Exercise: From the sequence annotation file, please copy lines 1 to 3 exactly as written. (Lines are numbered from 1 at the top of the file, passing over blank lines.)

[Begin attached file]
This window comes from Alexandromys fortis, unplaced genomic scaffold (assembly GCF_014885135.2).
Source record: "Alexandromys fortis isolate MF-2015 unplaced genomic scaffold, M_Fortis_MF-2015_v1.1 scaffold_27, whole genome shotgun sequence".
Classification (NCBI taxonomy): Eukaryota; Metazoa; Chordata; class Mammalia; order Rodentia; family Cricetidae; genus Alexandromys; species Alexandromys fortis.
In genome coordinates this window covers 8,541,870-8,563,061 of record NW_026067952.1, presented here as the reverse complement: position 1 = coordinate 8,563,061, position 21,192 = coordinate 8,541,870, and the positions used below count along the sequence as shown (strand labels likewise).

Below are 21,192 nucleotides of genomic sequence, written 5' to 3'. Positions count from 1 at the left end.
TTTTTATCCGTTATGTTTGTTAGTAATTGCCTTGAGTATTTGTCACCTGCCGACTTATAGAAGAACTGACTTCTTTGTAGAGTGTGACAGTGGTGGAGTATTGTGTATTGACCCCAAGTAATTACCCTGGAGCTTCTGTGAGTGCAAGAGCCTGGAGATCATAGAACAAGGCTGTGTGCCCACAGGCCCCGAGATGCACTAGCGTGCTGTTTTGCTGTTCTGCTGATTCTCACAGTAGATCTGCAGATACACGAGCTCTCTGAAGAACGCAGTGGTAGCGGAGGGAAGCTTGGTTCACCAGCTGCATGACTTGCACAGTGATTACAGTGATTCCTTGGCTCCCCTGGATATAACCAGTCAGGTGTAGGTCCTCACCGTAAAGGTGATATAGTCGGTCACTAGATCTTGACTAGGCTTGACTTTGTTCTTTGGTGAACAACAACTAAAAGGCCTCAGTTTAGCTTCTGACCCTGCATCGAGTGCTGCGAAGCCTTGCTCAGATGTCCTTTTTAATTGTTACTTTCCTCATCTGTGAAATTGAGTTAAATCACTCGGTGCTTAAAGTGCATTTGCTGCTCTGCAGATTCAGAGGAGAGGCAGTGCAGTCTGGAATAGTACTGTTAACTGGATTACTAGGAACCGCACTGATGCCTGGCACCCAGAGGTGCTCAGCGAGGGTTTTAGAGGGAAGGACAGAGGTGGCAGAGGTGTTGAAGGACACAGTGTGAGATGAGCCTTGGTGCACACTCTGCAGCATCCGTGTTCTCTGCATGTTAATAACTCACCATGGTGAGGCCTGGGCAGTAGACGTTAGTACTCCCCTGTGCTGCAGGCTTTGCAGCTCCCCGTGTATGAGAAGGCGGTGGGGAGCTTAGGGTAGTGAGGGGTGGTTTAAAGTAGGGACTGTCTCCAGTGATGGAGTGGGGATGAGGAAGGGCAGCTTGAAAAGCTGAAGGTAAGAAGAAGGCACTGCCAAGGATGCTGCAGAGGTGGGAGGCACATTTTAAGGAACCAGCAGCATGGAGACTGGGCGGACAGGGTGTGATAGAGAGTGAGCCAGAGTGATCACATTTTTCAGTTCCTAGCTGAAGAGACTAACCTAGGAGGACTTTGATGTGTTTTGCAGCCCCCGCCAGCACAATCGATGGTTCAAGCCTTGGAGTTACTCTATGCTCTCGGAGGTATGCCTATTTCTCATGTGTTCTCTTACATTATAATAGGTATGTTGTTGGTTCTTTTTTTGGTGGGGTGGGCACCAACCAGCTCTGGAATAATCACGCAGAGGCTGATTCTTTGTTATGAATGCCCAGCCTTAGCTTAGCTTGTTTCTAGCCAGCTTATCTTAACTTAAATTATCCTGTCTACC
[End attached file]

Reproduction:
This window comes from Alexandromys fortis, unplaced genomic scaffold (assembly GCF_014885135.2).
Source record: "Alexandromys fortis isolate MF-2015 unplaced genomic scaffold, M_Fortis_MF-2015_v1.1 scaffold_27, whole genome shotgun sequence".
Classification (NCBI taxonomy): Eukaryota; Metazoa; Chordata; class Mammalia; order Rodentia; family Cricetidae; genus Alexandromys; species Alexandromys fortis.